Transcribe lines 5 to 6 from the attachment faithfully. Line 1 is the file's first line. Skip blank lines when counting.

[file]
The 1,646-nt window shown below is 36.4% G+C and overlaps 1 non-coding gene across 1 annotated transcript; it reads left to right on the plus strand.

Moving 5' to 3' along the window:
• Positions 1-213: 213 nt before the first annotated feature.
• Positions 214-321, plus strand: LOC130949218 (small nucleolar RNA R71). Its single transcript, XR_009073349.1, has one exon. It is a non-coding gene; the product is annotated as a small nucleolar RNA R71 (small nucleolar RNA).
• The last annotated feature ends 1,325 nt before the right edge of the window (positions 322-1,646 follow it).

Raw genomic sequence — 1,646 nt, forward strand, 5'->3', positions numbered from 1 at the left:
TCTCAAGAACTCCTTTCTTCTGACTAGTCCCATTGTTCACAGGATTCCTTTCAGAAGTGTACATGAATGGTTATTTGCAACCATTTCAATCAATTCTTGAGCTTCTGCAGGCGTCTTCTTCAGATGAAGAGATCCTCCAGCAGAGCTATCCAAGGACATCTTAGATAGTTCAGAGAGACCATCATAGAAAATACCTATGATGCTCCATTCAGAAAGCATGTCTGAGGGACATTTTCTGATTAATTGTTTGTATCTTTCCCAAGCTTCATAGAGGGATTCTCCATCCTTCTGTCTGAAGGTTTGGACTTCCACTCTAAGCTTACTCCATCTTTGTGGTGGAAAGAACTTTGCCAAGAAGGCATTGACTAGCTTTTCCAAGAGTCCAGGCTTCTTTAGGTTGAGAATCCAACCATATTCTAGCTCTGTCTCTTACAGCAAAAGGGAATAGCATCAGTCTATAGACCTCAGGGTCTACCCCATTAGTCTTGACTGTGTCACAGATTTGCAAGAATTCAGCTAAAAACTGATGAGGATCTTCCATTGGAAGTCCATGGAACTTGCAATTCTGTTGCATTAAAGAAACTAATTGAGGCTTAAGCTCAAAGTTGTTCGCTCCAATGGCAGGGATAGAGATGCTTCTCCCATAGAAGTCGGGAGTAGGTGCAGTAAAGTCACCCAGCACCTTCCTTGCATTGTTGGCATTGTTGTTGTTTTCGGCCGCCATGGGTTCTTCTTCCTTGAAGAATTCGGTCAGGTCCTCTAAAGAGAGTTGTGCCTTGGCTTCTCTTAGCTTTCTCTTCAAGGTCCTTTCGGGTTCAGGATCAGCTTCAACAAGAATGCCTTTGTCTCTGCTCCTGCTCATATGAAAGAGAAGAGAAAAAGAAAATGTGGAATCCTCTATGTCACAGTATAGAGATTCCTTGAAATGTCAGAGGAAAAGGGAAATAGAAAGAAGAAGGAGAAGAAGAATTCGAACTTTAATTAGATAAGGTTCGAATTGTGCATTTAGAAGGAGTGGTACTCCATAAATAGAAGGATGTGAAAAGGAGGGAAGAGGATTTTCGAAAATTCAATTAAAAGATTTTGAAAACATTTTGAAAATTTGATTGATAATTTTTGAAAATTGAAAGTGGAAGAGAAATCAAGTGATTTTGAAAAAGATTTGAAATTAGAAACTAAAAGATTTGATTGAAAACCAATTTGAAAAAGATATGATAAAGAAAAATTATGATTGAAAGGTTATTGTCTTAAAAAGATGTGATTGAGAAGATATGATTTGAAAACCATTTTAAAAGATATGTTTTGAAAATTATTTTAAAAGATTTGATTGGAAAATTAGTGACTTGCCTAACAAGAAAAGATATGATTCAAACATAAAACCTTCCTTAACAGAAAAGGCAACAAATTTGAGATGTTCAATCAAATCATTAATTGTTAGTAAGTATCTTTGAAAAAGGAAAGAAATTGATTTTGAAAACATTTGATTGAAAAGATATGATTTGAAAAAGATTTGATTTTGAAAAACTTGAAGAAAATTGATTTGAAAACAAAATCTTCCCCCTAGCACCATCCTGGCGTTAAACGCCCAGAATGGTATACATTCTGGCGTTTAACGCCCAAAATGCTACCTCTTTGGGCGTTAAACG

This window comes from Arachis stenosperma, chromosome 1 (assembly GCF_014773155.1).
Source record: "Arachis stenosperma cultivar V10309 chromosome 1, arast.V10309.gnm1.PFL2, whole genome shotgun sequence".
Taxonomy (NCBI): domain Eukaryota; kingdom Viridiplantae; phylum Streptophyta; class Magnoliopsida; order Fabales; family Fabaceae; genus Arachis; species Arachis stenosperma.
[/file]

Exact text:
• The last annotated feature ends 1,325 nt before the right edge of the window (positions 322-1,646 follow it).

Raw genomic sequence — 1,646 nt, forward strand, 5'->3', positions numbered from 1 at the left: